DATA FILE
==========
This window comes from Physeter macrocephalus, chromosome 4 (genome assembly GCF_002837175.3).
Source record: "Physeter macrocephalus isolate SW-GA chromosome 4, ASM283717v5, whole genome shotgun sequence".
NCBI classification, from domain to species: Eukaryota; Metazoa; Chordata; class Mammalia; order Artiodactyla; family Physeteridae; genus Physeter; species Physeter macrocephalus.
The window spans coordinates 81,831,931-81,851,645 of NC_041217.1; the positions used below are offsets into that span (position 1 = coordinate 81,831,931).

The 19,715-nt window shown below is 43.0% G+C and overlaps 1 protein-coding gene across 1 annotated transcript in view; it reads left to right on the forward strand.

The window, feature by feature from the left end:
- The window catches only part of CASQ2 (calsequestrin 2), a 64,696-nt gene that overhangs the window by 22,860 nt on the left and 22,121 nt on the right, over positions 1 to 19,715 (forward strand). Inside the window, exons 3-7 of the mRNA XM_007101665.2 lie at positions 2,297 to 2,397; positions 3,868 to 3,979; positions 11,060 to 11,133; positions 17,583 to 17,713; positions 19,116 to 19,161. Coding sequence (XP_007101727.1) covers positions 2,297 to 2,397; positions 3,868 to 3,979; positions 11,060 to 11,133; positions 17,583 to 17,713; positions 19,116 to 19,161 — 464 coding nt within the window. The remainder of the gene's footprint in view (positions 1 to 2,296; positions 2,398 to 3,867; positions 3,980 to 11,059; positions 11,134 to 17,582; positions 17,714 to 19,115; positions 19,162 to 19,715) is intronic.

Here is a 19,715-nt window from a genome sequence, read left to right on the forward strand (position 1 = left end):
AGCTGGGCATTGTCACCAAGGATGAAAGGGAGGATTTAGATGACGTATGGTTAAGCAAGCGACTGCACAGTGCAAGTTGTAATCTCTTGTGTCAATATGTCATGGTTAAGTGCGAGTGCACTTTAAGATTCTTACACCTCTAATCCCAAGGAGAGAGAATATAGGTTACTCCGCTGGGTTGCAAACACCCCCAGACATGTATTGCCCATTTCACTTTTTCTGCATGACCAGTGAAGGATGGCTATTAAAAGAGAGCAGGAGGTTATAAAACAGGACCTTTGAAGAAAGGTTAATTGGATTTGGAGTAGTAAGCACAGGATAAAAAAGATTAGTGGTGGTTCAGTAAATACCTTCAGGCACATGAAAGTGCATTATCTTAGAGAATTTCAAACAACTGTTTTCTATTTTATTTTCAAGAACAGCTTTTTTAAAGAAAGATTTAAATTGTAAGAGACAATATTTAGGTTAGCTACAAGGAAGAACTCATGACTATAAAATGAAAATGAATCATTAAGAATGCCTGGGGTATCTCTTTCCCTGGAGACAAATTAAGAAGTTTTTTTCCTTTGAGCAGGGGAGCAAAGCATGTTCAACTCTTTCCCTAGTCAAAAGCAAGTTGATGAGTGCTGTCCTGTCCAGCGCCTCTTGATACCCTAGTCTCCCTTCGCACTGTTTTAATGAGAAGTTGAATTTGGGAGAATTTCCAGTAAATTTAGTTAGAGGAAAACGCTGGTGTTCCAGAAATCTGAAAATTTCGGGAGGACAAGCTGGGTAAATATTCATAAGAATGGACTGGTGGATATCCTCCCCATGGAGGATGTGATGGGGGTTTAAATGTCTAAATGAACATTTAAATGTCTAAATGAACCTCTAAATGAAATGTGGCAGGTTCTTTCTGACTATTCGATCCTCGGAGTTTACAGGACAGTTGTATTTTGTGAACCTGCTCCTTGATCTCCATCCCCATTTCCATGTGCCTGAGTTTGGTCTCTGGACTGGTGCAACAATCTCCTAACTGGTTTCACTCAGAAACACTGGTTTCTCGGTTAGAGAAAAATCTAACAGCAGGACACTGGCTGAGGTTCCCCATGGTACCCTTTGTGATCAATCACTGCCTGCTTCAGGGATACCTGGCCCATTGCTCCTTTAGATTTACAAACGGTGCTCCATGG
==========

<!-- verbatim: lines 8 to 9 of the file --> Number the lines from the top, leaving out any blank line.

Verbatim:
Here is a 19,715-nt window from a genome sequence, read left to right on the forward strand (position 1 = left end):
AGCTGGGCATTGTCACCAAGGATGAAAGGGAGGATTTAGATGACGTATGGTTAAGCAAGCGACTGCACAGTGCAAGTTGTAATCTCTTGTGTCAATATGTCATGGTTAAGTGCGAGTGCACTTTAAGATTCTTACACCTCTAATCCCAAGGAGAGAGAATATAGGTTACTCCGCTGGGTTGCAAACACCCCCAGACATGTATTGCCCATTTCACTTTTTCTGCATGACCAGTGAAGGATGGCTATTAAAAGAGAGCAGGAGGTTATAAAACAGGACCTTTGAAGAAAGGTTAATTGGATTTGGAGTAGTAAGCACAGGATAAAAAAGATTAGTGGTGGTTCAGTAAATACCTTCAGGCACATGAAAGTGCATTATCTTAGAGAATTTCAAACAACTGTTTTCTATTTTATTTTCAAGAACAGCTTTTTTAAAGAAAGATTTAAATTGTAAGAGACAATATTTAGGTTAGCTACAAGGAAGAACTCATGACTATAAAATGAAAATGAATCATTAAGAATGCCTGGGGTATCTCTTTCCCTGGAGACAAATTAAGAAGTTTTTTTCCTTTGAGCAGGGGAGCAAAGCATGTTCAACTCTTTCCCTAGTCAAAAGCAAGTTGATGAGTGCTGTCCTGTCCAGCGCCTCTTGATACCCTAGTCTCCCTTCGCACTGTTTTAATGAGAAGTTGAATTTGGGAGAATTTCCAGTAAATTTAGTTAGAGGAAAACGCTGGTGTTCCAGAAATCTGAAAATTTCGGGAGGACAAGCTGGGTAAATATTCATAAGAATGGACTGGTGGATATCCTCCCCATGGAGGATGTGATGGGGGTTTAAATGTCTAAATGAACATTTAAATGTCTAAATGAACCTCTAAATGAAATGTGGCAGGTTCTTTCTGACTATTCGATCCTCGGAGTTTACAGGACAGTTGTATTTTGTGAACCTGCTCCTTGATCTCCATCCCCATTTCCATGTGCCTGAGTTTGGTCTCTGGACTGGTGCAACAATCTCCTAACTGGTTTCACTCAGAAACACTGGTTTCTCGGTTAGAGAAAAATCTAACAGCAGGACACTGGCTGAGGTTCCCCATGGTACCCTTTGTGATCAATCACTGCCTGCTTCAGGGATACCTGGCCCATTGCTCCTTTAGATTTACAAACGGTGCTCCATGG